Legault’s support of Franco-Ontarians is essential, and encouraging
Under normal circumstances, Quebec Premier François Legault might have found a lot in common with Doug Ford, his Ontario counterpart, during their first tête-à-tête in Toronto Monday.
Both are businessmen-turned-politicians who have arrived in power by unseating long-entrenched Liberal governments. Both are fiscal conservatives with populist tendencies. Both have concerns about immigration. Both are at odds with Liberal Prime Minister Justin Trudeau on major priorities. Both have threatened in their brief tenures to use the notwithstanding clause should the courts stand in the way of their legislative agendas.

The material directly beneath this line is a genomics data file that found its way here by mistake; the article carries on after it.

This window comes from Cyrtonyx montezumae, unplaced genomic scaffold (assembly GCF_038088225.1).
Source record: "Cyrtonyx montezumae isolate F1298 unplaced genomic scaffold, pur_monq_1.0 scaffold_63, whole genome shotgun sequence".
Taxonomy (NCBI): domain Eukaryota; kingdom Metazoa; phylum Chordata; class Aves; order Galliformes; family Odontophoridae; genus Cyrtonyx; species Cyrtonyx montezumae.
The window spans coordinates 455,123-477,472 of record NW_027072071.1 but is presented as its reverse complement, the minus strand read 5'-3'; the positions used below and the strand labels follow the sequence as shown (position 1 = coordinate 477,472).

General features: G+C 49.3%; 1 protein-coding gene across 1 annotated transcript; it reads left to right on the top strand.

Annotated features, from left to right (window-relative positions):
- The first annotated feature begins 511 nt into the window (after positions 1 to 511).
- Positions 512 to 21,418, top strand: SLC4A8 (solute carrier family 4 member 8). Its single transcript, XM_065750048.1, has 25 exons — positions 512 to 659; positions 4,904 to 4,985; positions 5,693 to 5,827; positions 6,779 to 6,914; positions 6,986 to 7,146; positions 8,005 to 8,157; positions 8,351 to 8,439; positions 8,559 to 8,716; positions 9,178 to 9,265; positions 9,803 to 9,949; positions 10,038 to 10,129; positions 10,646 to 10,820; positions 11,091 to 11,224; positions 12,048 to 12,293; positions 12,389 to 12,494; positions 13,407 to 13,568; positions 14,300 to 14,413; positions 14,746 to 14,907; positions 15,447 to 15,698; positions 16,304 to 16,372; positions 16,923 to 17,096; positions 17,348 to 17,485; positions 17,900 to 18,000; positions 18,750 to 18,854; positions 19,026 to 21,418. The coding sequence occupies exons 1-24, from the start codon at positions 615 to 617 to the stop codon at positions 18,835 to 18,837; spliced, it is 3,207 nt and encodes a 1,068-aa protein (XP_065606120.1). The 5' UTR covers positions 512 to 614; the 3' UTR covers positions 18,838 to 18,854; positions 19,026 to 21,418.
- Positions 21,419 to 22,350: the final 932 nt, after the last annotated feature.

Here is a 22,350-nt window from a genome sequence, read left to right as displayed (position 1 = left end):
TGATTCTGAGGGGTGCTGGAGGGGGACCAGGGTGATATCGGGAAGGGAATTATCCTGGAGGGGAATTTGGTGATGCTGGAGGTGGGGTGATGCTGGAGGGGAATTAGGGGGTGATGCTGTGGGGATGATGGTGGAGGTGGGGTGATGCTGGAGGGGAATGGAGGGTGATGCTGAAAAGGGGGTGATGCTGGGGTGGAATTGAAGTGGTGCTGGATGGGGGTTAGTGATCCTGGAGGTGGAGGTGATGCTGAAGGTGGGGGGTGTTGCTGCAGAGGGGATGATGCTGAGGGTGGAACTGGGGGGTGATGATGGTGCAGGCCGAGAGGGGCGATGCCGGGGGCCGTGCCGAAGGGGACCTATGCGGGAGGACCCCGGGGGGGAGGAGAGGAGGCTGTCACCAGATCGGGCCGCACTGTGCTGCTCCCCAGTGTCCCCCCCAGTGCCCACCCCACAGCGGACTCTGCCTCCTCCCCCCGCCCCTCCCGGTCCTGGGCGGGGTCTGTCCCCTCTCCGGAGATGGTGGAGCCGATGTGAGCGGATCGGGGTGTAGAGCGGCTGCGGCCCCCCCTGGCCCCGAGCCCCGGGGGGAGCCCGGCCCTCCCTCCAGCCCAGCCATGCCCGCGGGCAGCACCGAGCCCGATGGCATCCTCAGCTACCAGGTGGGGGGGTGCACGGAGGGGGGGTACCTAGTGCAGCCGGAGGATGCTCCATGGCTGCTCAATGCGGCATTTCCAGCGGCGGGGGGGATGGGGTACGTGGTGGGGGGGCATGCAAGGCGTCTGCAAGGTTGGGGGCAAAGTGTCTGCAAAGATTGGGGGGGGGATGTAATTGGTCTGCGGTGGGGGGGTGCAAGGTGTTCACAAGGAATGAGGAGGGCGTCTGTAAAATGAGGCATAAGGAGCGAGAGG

But looming large over a meeting between the next-door neighbours, which was supposed to focus on strengthening economic ties, was the Ford government’s unfortunate decision last week to sacrifice the rights of Franco-Ontarians in the name of clawing its way out of a financial hole. In an economic update, the Ontario government cancelled plans for a francophone university and axed the province’s French-language commissioner, absorbing its functions into the ombudsman’s office.